Dog owners are warned of risks from disease-carrying ticks
The small look-sucking creatures are growing in number, with new arrivals from Europe feared to be carrying a disease that can kill dogs.
Disease-ridden ticks are on the rise in Britain after the adoption of more relaxed European pet travel regulations and warmer winters, a leading parasite expert has warned.
The multiplying and varied tick population is presenting a greater threat to British dogs and their owners.
Chris Packham, the TV wildlife presenter, is fronting a campaign about the risks of tick-borne illnesses such as Lyme disease, which affects 3,000 Britons a year.
Professor Richard Wall, from the University of Bristol, said the UK had opened the doors to a “really unpleasant” new species after pet passport rules were relaxed three years ago in line with EU freedom of movement regulations.
Family pets taken on holiday within Europe are no longer required to undergo tick-treatment before returning to the UK.
Professor Wall said: “There are a couple of European continental species of tick which we are now beginning to see in the UK that we didn’t have before. One is the brown dog tick. It’s started popping up more frequently and that’s a really unpleasant one.
“They can spread diseases from Europe that we haven’t got in the UK.” The brown dog tick often carries babesia canis, a disease which affects a dog’s red blood cells, causes anaemia and can be fatal. There have been no proven cases so far in the UK.
Unlike native species of tick – found outside, most commonly in spring and autumn – the brown dog tick lives inside so can breed all-year. It is difficult to get rid of because they can hide away in the cracks of houses.
Louise McCallum suffered an infestation of brown dog ticks after she fostered a rescue dog from Cyprus. A year later she is still finding them in her home in Houghton on the Hill, Leicestershire.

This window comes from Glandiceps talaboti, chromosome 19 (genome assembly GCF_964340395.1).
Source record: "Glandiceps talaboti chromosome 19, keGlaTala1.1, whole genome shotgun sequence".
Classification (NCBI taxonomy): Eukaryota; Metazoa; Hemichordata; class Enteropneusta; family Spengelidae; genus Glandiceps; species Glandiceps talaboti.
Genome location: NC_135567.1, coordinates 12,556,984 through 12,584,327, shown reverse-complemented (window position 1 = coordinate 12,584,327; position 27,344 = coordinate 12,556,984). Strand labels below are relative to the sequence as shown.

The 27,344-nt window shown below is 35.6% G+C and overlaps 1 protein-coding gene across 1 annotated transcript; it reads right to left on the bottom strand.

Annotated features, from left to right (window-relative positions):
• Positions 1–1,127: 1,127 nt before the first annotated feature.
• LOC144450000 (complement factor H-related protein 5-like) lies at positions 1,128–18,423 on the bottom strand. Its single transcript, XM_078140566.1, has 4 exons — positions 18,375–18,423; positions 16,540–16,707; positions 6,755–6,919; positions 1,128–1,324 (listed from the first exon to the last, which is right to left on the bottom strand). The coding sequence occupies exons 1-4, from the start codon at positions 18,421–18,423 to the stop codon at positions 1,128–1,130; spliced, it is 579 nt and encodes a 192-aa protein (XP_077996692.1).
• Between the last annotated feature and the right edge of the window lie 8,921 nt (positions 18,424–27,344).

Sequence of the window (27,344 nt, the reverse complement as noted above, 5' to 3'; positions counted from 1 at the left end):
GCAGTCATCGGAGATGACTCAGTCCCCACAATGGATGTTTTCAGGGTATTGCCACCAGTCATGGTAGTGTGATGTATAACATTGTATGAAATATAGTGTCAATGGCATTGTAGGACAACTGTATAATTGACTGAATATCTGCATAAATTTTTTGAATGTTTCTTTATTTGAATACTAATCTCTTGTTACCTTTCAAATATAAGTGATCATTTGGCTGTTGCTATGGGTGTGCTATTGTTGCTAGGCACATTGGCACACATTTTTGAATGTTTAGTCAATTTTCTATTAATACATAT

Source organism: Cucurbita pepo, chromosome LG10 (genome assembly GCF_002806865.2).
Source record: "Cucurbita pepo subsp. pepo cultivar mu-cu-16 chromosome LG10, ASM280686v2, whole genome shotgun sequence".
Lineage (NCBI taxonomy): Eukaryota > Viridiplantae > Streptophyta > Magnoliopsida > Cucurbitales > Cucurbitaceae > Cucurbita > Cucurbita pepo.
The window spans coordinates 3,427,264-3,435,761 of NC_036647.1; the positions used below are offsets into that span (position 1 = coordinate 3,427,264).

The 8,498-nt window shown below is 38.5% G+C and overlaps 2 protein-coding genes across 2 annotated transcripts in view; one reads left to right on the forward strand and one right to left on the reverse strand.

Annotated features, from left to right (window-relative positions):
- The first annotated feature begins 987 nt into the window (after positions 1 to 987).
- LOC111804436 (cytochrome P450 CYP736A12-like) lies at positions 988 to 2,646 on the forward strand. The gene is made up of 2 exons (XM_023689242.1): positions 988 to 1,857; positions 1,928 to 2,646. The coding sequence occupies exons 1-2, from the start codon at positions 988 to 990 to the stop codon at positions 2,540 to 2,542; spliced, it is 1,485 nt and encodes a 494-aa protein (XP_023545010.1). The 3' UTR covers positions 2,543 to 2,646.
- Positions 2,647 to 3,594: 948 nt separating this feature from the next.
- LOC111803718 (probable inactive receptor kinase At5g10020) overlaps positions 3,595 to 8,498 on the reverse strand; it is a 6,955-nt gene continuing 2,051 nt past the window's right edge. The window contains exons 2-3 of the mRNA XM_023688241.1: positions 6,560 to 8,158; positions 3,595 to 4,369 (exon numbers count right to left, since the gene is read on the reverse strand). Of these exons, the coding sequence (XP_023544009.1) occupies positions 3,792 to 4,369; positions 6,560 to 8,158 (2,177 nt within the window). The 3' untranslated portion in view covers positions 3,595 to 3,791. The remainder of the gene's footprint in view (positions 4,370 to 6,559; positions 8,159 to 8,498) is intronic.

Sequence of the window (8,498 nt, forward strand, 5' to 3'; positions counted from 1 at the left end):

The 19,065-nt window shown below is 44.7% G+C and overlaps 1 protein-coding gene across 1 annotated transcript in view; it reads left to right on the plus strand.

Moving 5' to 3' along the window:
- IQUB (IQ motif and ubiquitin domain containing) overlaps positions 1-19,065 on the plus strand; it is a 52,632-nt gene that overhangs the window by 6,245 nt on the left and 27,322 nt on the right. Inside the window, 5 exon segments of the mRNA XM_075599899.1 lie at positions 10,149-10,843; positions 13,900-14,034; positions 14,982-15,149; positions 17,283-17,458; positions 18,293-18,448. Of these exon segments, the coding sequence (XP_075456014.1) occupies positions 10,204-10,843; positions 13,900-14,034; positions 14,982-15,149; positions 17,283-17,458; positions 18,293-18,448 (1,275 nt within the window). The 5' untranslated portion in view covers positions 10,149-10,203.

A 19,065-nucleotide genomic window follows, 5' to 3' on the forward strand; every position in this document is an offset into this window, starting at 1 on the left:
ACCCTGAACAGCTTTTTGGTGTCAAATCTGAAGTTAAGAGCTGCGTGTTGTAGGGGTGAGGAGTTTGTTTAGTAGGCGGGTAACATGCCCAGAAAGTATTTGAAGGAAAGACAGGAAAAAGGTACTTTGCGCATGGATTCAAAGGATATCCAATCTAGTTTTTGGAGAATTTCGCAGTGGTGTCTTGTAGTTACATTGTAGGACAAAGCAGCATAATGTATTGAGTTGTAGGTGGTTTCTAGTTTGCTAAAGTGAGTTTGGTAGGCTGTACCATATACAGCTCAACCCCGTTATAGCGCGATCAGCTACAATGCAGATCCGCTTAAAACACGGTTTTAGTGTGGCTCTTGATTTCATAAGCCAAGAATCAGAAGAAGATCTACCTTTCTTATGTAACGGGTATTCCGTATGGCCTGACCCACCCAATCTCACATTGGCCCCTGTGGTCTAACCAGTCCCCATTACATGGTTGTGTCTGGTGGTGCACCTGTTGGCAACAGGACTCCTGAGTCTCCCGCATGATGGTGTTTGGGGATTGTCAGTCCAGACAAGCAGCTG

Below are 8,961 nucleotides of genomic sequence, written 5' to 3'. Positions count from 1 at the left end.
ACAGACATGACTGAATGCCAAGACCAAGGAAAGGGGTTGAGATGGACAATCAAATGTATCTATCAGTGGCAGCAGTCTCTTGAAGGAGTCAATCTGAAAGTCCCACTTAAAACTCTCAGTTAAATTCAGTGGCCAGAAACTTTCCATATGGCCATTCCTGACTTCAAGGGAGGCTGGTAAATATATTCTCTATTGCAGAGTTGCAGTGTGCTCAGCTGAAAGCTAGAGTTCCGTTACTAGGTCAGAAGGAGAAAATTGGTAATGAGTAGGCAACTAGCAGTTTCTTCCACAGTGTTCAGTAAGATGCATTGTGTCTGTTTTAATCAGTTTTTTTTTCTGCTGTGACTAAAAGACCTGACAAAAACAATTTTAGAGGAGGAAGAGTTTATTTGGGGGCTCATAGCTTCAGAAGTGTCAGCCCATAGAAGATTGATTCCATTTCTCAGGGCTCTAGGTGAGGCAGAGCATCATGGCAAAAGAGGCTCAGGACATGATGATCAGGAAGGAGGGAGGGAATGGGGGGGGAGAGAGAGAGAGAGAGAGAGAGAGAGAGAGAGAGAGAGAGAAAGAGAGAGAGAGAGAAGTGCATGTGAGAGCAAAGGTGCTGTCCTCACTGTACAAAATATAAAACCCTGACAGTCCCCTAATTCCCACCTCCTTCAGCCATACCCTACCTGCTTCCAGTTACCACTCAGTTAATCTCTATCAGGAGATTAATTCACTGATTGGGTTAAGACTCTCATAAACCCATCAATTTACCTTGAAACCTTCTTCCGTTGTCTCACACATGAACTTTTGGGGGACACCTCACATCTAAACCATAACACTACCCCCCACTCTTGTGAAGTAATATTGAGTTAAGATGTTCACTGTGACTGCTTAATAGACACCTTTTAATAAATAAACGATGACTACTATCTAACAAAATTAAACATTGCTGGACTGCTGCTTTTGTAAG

“I have two other dogs and I was picking ticks off them every day which was revolting,” she said. “I’m having to be constantly vigilant because there’s clearly a colony here, which is horrific.
“I was slightly naive as I assumed if a dog comes in from another country they would be treated.”
Professor Wall said it is vital that dog owners treat their pets for ticks even though it is no longer a legal requirement. “There are good preventative treatments now that will cover animals for eight to 12 weeks, plenty of time for before and after you go away,” he said. “If these ticks continue to get into the UK, we are going to have a much more severe problem.”
The Big Tick Project, launched by Mr Packham, found the numbers of ticks had increased at 73 per cent of locations surveyed in the UK.
Whilst the insects are most common in areas with lots of sheep and deer, Professor Wall said they are also becoming more common in urban areas.
How to get rid of ticks
The traditional solution of burning the tick to encourage it to reverse out of your skin is no longer advised.
The best way to banish ticks is by using a special purpose-built hook device. The hook is slid under the tick at skin level to grip the head of the tick then rotated to pull the parasite cleanly out.
If you try to pull the tick out directly you risk leaving part of its head or mouth inside your body.
Prevention is better than a cure: you can avoid ticks by wearing long sleeves and trousers when walking in moorland and wooded areas.
To keep your dog tick-free, groom them regularly to check for infestations. Your vet will be able to recommend a number of options for treatment, including spot-on products and anti-tick collars.